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K - Act. 20: Favorite Season Circle Graph


 

Summary:
Students will create a class graph charting their favorite season.

Main Curriculum Tie:
Science - Kindergarten
Standard 2 Objective 3

Compare changes in weather over time.

Supplemental Materials (pdf)

Materials:

One per class:

  • chart with circle graph
  • markers for recording on chart

One per child:

  • die-cut boy or girl shape 2x4” white paper
  • crayons
  • tape or glue stick
Additional Resources

My Favorite Time of Year by Susan Person


Attachments

Background For Teachers:
There are four seasons. They are winter, spring, summer, and fall. Seasons change in an ongoing and repeating pattern. The seasons have general characteristics that make each one of them different. These characteristics help us identify each season.

Intended Learning Outcomes:

Intended Learning Outcomes
5. Understand and use basic concepts and skills.
6. Communicate clearly in oral, artistic, written and nonverbal form.

Process Skills
Symbolization, observation, description, communication, data collection

Instructional Procedures:

Invitation to Learn
Ask the students, “What is your favorite season of the year?” Allow them to discuss with a partner or with the whole group reasons why they particularly like a given season.

Instructional Procedures
Prior to beginning this activity the teacher should have a die-cut shape of a boy or girl to correlate with each of the students in the class. If you do not have access to a die-cut machine, cut pieces of paper 2 inches wide by 4 inches long to give to each student. Also, a large circle (big enough for all of the die-cuts to fit around the outside edge of the circle) should be drawn on the middle of a large chart paper. At the top of the paper the teacher should write the question, “What is your favorite season of the year?”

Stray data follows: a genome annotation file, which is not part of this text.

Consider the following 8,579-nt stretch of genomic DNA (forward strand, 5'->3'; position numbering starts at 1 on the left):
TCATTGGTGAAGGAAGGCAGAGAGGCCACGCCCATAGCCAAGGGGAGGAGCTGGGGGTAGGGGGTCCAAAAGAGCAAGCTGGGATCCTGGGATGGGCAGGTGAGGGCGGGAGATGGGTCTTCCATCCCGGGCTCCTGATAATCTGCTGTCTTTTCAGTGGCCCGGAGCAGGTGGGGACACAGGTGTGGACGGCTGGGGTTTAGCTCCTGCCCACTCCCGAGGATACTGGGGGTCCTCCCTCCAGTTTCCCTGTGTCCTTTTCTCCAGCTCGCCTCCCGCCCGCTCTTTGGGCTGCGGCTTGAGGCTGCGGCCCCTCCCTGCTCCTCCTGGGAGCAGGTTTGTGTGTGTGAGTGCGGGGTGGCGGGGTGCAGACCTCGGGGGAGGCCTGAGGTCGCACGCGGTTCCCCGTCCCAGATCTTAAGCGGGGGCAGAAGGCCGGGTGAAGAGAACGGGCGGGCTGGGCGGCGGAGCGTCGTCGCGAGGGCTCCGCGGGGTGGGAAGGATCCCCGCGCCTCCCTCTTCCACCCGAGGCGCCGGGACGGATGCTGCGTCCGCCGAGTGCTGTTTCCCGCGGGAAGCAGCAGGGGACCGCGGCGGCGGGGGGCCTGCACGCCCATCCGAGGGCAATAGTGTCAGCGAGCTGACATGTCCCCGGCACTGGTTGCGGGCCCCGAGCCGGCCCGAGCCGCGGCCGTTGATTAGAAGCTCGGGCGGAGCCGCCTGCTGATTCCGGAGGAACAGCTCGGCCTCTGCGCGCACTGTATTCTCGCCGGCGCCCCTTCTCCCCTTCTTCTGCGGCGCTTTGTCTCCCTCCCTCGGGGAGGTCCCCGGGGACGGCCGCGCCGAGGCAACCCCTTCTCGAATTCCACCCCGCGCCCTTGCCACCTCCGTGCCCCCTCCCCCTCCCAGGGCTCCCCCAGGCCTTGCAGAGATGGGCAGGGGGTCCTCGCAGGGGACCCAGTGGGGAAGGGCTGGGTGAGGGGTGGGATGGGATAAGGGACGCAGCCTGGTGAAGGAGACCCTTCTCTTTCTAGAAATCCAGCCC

1. Show the chart to the class. Tell them that there are many ways to record information on different kinds of charts and graphs. Today the class is going to create a circle graph showing their favorite season.
  2. Give each child a die-cut (boy die-cut for a boy, girl die-cut for a girl). Have each child write their name on the die-cut. The students may also like to draw themselves dressed appropriately for their favorite season on the die-cut.
  3. Begin by asking all the children who like winter best to bring their die-cut shape to the circle graph and glue or tape them on the chart around the outside edge of the circle.
  4. Continue the same procedure with the seasons spring, summer and fall until the die cuts encircle the graph.
  5. Use a marker to label each of the seasons on the appropriate places on the graph. You may also like to count out loud as a group the number of die-cuts that represent each season and write the number by the name of the season.
  6. On the inner part of the circle, use four different colors of markers or crayons to color in the wedge shape in the circle to distinctly show how much of the circle is representative of winter, spring, summer, and fall.

Extensions:

Family Connections
Students may survey their family members by asking them the question, “What is your favorite season of the year?” The results may be recorded on a bar graph. After gathering the findings for the graph, the family members may discuss with their child the number concepts found. Another option would be to return the graph to school and allow students to compare their findings with each other.


Attachments

Assessment Plan:
Ask the students, “What can you tell me about this graph?” Allow students to share their observations with a partner or small group and then out loud with the entire class. Some of the things they should notice include concepts of greater than, less than, equal to, differences between a bar graph and a circle graph, and that the circle shows how the seasons change in an ongoing and repeating pattern.

If a particular child shares an idea that shows significant understanding in a certain concept you may wish to record this on a sticky note and include it in the student’s progress file.

As a class you may like to do further follow-up by reading aloud My Favorite Time of Year by Susan Pearson and discussing the different activities people are involved in throughout the different seasons.


Author:
Utah LessonPlans

Created Date :
Aug 06 2003 15:41 PM

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